Hughes & Kettner TriAmp Mark 3 review

  • £2799
  • €2990
  • $3999

Pro spec and MIDI functionality: has H&K built the ultimate head... again?

Image 1 of 2 Hughes Kettner TriAmp Mark 3
Image 2 of 2 Hughes Kettner TriAmp Mark 3

Our Verdict

Beyond any doubt, Hughes & Kettner has raised the bar again.


  • Possibly the ultimate multi- function head; enough features to keep any tweaker happy for years.


  • Although it's expensive and pro-aimed, not all channels have the same depth of character.
Buying options

Hughes & Kettner is one of just a few manufacturers with a catalogue that includes every type of guitar amplification, from affordable solid-state to boutique all-valve products such as the Puretone, to state-of-the-art hybrid designs like the GrandMeister.

At the top of the German amp builder's product tree, however, is a head that's challenged the best of the world for 20 years.

The almighty TriAmp is Hughes & Kettner's go-to flagship, intended to be all things to all players, with just about every function a professional might need anda few more besides. H&K unveiled the TriAmp's all-new Mark 3 incarnation at the start of 2015, to the sound of jaws dropping as players and music journos alike digested the number of knobs on the control panel.

It's no surprise, then, that the Mark 3's front panel is a little intimidating at first glance, with no less than 33 rotary controls and 13 illuminated switches, not counting mains and standby. If that wasn't enough, there's even more functionality on the rear. The big, full-width chassis is immaculately finished and presented; the trademark backlit blue Perspex front is a feature one either loves or hates, something H&K appears to have taken onboard, as there's not just an on/off switch for the lights on the rear, but also a fader control.

Inside the heavy-duty steel chassis, practically all the electronics are PCB- mounted on very high-quality boards, with typically economical routing and high- quality components, such as metal film resistors to keep hiss down to a minimum. The overall build and design is typical of H&K's high-end German-made products – manufactured to withstand endless pro- level touring and provide the best sound quality possible, night after night.

Some amps can be used almost intuitively, often without reading a user manual, while others need at least one cover-to-cover session before plugging in. You might be surprised to find out that, for us, the TriAmp more or less falls into the former category. There are six preamp channels organised in three pairs, powered by eight 12AX7s.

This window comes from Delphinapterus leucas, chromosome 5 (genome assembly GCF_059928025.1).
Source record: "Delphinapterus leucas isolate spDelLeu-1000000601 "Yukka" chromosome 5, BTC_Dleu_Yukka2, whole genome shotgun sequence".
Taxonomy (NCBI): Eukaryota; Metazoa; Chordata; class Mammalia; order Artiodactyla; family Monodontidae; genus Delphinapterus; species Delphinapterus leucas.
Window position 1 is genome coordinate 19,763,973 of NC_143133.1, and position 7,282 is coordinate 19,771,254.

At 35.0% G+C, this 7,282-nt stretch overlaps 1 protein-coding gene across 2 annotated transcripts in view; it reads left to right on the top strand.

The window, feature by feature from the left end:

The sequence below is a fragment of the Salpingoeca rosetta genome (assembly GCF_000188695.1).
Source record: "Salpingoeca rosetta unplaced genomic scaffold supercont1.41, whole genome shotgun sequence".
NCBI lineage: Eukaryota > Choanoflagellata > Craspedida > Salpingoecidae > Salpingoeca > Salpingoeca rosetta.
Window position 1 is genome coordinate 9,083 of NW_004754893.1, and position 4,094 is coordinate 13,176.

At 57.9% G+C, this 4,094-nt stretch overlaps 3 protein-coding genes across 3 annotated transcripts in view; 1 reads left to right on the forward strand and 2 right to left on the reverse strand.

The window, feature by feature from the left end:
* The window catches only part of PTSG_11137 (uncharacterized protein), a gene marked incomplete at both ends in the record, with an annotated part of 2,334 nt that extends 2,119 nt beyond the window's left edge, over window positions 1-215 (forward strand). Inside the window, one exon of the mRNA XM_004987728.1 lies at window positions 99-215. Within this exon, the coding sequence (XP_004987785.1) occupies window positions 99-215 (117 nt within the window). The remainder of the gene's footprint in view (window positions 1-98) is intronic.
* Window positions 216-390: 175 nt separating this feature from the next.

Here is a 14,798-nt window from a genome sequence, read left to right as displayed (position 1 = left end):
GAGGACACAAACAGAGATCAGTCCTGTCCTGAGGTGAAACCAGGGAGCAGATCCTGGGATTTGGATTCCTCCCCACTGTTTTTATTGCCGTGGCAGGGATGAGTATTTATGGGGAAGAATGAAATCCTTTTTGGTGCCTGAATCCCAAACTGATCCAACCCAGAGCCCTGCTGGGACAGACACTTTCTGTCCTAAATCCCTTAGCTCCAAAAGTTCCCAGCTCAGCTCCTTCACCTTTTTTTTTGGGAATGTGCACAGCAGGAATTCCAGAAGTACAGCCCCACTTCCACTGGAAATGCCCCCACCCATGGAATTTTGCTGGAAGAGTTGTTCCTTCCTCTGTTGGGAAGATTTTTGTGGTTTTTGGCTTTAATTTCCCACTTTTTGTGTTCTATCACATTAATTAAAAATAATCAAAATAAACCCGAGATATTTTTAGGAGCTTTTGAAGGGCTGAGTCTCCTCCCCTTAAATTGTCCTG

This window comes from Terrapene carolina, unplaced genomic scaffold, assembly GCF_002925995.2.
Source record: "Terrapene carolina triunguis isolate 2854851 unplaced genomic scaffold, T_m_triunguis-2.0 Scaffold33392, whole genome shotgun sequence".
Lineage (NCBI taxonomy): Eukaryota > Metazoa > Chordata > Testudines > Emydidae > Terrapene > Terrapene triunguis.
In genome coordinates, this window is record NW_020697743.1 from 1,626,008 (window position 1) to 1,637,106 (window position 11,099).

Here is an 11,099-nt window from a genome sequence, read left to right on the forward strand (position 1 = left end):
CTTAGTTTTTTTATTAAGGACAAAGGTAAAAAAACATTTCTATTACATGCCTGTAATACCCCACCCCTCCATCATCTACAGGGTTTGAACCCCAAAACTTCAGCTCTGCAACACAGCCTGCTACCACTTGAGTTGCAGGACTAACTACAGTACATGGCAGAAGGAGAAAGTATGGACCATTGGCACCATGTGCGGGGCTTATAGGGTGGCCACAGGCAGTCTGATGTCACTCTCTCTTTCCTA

"The overall build and design is typical of H&K's high-end German-made products – manufactured to withstand endless pro- level touring and provide the best sound quality possible, night after night."

All six channels are individually voiced, going from huge clean sounds with pedal-friendly high headroom, to similarly massive overdrives with practically infinite sustain. Each channel has an identical set of bass, mid and treble controls with gain and master volume. The TriAmp has three global master controls for volume, presence and resonance to fine-tune the power stage's high and low frequency response.

The Mark 3's output stage has increased from four to six valves – four 6L6s and two EL34s, for a maximum output of around 150 watts. However, these can be selected in pairs and pre-set for each channel. The TriAmp's automatic biasing means that most other octal-based valves can be used with no need to adjust anything, including 5881s and KT66s.

Other features include: an effects loop that can be switched from series to parallel; a 'Stomp Boost' solid-state overdrive, which is voiced differently for each channel and has a true bypass; the latest speaker-emulated 'Red Box' DI output with Ambience Emulation; and a very clever intelligent noise gate. Best of all,all the TriAmp's switching functions are MIDI-controllable, and Hughes & Kettner includes the TSM 432 floor controller as part of the package.


We've come to expect great things from Hughes & Kettner, and the Mark 3 TriAmp doesn't disappoint. There are fat vintage cleans, airy modern cleans with huge headroom that sound amazing with a touch of chorus and reverb, a superb vintage Brit overdrive from channel 2A that's righton the money for classic rock and blues,all the way up to the most insane filth you could ever want for modern metal and thrash on channel 3B... Although for these extreme tones, some extra EQ in the effects loop might come in handy. This apart, the passive tone controls work smoothly and predictably across all six channels, making it very easy to dial in any guitar.

The Red Box AE output is excellent; the new Ambience Emulation feature gives a very real impression of air being shifted, while the noise gate samples the signalat two separate points in the audio chain and effectively squashes noise and hum without announcing its presence. The Stomp Boost works differently on each channel, targeting different frequencies, for a creamier tone with a dose of extra pizazz. If you want pure valve tones, don't fret, it has a true bypass.

Practically every switch setting is MIDI programmable; if you really want to, you can even fade the blue lights up and down using continuous controller commands. The TSM 432 foot controller is a specialised version of the FSM 432, which can be used in stompbox mode, where each channel is directly accessed, or conventional bank/ patch selection, with up to 128 presets. It's also phantom-powered, as long as you use the special seven-pin DIN cable – so no extra leads and wall-warts to trip over.

The magazine for serious players
Subscribe and save today

Tech Specs

Audio Output Power145
Country of OriginGermany